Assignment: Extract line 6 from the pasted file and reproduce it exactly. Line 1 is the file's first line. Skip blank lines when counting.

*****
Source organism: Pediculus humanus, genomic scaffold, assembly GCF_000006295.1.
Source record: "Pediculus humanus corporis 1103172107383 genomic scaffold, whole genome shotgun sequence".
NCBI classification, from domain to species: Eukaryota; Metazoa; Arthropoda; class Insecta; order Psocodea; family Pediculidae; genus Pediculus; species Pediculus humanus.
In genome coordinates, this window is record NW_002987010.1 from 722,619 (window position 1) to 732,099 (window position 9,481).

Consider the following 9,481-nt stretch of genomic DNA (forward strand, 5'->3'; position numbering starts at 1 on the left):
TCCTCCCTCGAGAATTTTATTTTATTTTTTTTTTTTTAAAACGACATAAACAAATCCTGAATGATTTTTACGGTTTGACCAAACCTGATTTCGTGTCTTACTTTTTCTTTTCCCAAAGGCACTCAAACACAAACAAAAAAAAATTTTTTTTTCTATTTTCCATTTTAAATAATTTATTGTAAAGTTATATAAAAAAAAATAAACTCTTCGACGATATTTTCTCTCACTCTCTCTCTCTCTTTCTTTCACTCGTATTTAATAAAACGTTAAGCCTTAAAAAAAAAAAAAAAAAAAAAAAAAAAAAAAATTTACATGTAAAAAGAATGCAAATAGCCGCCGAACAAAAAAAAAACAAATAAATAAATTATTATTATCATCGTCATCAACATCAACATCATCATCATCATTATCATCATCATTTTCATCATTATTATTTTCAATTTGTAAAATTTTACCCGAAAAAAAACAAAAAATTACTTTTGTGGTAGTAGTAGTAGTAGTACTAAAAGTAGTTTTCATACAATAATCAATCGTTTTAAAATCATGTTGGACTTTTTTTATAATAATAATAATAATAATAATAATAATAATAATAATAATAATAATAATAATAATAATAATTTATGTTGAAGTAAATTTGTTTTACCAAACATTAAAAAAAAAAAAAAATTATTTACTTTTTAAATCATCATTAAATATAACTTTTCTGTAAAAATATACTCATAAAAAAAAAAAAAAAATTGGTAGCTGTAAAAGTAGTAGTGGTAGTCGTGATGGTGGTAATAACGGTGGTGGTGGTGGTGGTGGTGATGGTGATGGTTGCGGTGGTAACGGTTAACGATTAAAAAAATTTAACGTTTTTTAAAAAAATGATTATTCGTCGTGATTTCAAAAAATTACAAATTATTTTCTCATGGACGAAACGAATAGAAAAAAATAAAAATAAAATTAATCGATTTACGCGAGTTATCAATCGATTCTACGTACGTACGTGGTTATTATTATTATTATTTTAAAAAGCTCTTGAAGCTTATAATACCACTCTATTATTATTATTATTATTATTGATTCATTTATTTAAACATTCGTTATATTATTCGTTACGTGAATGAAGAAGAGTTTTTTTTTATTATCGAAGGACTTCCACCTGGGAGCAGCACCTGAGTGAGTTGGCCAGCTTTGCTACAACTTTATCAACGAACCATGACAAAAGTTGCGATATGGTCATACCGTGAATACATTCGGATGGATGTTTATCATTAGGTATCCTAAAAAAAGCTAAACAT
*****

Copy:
TCCTCCCTCGAGAATTTTATTTTATTTTTTTTTTTTTAAAACGACATAAACAAATCCTGAATGATTTTTACGGTTTGACCAAACCTGATTTCGTGTCTTACTTTTTCTTTTCCCAAAGGCACTCAAACACAAACAAAAAAAAATTTTTTTTTCTATTTTCCATTTTAAATAATTTATTGTAAAGTTATATAAAAAAAAATAAACTCTTCGACGATATTTTCTCTCACTCTCTCTCTCTCTTTCTTTCACTCGTATTTAATAAAACGTTAAGCCTTAAAAAAAAAAAAAAAAAAAAAAAAAAAAAAAATTTACATGTAAAAAGAATGCAAATAGCCGCCGAACAAAAAAAAAACAAATAAATAAATTATTATTATCATCGTCATCAACATCAACATCATCATCATCATTATCATCATCATTTTCATCATTATTATTTTCAATTTGTAAAATTTTACCCGAAAAAAAACAAAAAATTACTTTTGTGGTAGTAGTAGTAGTAGTACTAAAAGTAGTTTTCATACAATAATCAATCGTTTTAAAATCATGTTGGACTTTTTTTATAATAATAATAATAATAATAATAATAATAATAATAATAATAATAATAATAATAATAATAATTTATGTTGAAGTAAATTTGTTTTACCAAACATTAAAAAAAAAAAAAAATTATTTACTTTTTAAATCATCATTAAATATAACTTTTCTGTAAAAATATACTCATAAAAAAAAAAAAAAAATTGGTAGCTGTAAAAGTAGTAGTGGTAGTCGTGATGGTGGTAATAACGGTGGTGGTGGTGGTGGTGGTGATGGTGATGGTTGCGGTGGTAACGGTTAACGATTAAAAAAATTTAACGTTTTTTAAAAAAATGATTATTCGTCGTGATTTCAAAAAATTACAAATTATTTTCTCATGGACGAAACGAATAGAAAAAAATAAAAATAAAATTAATCGATTTACGCGAGTTATCAATCGATTCTACGTACGTACGTGGTTATTATTATTATTATTTTAAAAAGCTCTTGAAGCTTATAATACCACTCTATTATTATTATTATTATTATTGATTCATTTATTTAAACATTCGTTATATTATTCGTTACGTGAATGAAGAAGAGTTTTTTTTTATTATCGAAGGACTTCCACCTGGGAGCAGCACCTGAGTGAGTTGGCCAGCTTTGCTACAACTTTATCAACGAACCATGACAAAAGTTGCGATATGGTCATACCGTGAATACATTCGGATGGATGTTTATCATTAGGTATCCTAAAAAAAGCTAAACAT